A passion for wine combined with an entrepreneurial spirit – a family tradition
Hervé Kerlann still has vivid childhood memories of hours spent playing in the Maison Peyrat-Chèze’s family cellars on the Quai du Priourat in Libourne. His maternal great-great-grandfather, Antoine Chèze, was a man with a strong entrepreneurial streak, like many of his wine trader friends from the Corrèze (Moueix, Borie, Manoux, etc). Like them, he was both a wine trader and vineyard owner, possessing around a hundred hectares of vines and several renowned wine domaines.
Charles Kerlann, Hervé’s father, was also strongly influenced by the land of his birth. This brilliant civil engineer was both a builder and an adventurer, as the natives of Britanny often are.
His love of travel took him to the four corners of the globe. Hervé has inherited the same love of travel and the scientific discipline necessary for anyone seeking to understand and, above all, change the world.
Hervé Kerlann was born in 1953 in Morocco, where his father was working at the time. The family moved to Libourne in 1957 when his father took over Peyrat-Chèze, his wife’s family’s wine trading business. Charles Kerlann had met his wife some years earlier when harvesting at Château Lagraula – a property of Marguerite Chèze.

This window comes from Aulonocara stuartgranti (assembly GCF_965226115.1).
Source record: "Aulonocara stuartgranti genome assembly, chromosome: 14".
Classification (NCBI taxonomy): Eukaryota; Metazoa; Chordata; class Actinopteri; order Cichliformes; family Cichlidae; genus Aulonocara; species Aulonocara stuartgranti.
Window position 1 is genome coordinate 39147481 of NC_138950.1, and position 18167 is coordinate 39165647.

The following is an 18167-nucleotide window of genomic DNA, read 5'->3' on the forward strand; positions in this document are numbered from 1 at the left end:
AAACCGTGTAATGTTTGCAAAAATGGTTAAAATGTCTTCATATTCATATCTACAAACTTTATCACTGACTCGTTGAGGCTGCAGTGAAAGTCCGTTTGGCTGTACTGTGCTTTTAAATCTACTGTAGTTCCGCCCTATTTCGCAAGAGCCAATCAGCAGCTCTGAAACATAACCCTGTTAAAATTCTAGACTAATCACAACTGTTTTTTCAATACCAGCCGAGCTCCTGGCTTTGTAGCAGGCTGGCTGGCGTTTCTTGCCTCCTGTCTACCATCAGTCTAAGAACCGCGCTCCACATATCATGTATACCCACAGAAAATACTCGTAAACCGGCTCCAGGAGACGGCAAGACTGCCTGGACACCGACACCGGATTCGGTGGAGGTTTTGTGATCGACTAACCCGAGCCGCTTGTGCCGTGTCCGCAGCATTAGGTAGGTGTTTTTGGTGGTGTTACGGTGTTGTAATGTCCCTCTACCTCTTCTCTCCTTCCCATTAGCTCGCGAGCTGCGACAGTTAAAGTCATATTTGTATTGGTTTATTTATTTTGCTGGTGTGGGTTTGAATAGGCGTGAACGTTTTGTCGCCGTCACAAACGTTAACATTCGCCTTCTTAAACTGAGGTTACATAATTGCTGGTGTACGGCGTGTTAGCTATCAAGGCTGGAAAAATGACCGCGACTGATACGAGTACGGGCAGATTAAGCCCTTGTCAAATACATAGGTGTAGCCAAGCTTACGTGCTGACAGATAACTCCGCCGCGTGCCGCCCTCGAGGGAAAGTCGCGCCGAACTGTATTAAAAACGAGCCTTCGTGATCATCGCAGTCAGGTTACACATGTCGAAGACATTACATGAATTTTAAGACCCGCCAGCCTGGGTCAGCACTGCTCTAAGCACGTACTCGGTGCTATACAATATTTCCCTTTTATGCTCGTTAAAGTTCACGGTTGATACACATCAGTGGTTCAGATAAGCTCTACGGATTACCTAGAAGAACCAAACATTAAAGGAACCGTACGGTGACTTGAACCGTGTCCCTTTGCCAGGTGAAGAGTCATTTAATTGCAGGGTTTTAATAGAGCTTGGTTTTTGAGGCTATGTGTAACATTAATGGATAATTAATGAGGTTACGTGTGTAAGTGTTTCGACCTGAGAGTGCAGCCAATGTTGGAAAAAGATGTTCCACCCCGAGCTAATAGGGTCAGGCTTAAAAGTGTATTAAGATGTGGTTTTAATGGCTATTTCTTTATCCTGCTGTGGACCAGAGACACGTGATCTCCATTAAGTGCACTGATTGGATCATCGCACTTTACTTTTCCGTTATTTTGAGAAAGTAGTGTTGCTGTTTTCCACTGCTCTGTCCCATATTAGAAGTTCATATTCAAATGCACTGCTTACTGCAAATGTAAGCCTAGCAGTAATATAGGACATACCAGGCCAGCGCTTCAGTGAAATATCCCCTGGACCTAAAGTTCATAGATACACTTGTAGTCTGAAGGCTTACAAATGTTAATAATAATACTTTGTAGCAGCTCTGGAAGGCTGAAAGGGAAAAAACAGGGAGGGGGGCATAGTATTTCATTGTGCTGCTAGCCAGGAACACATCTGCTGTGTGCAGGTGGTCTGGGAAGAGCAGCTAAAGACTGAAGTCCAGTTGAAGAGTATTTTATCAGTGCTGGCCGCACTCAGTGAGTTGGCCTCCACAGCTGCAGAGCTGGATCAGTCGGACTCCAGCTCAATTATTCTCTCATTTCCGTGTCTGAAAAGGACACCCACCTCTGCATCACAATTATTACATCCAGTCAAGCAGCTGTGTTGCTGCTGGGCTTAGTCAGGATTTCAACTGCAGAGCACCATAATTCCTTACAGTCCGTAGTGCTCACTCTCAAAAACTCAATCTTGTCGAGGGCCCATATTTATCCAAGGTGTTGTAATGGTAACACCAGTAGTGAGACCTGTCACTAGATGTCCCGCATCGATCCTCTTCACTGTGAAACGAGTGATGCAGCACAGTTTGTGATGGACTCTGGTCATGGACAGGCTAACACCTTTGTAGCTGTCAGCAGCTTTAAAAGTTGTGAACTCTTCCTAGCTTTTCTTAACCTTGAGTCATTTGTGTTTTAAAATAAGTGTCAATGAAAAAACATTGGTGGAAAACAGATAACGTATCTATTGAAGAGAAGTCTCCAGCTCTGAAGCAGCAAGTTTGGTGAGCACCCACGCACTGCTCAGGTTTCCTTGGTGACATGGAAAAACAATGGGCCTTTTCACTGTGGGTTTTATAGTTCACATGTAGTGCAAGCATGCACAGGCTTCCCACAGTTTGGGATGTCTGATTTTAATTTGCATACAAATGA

Hervé’s mother’s premature death, when he was just 11, and the later sale of the family wine business in 1976, was naturally a sad and difficult period for him. At a time of heightened interest in other cultures, his strong desire to travel would provide the solution….
After finishing high school and gaining a degree in English and Communication, Hervé moved to Quebec in 1977. He stayed there for over ten years, working as a film editor in the summer and in wine sales in the winter… keeping the family tradition alive!
… to Burgundy
In 1988, anticipating the major economic role that the Asia-Pacific region would play in the late 20th century, Hervé moved to Vancouver, devoting himself entirely to the wine business. After sales experiences in Vancouver, he returned to France in 1991 to work as export director for a renowned Burgundy wine company.
He fell in love with this fine wine region, which had yet to fully develop its Asian export activity. He put his skills into practice in 1993 with the creation of DDD (Direct Domaines Distribution). This small company is still one of the leaders in the marketing and distribution of (mainly Burgundy) fine wines in Asia today.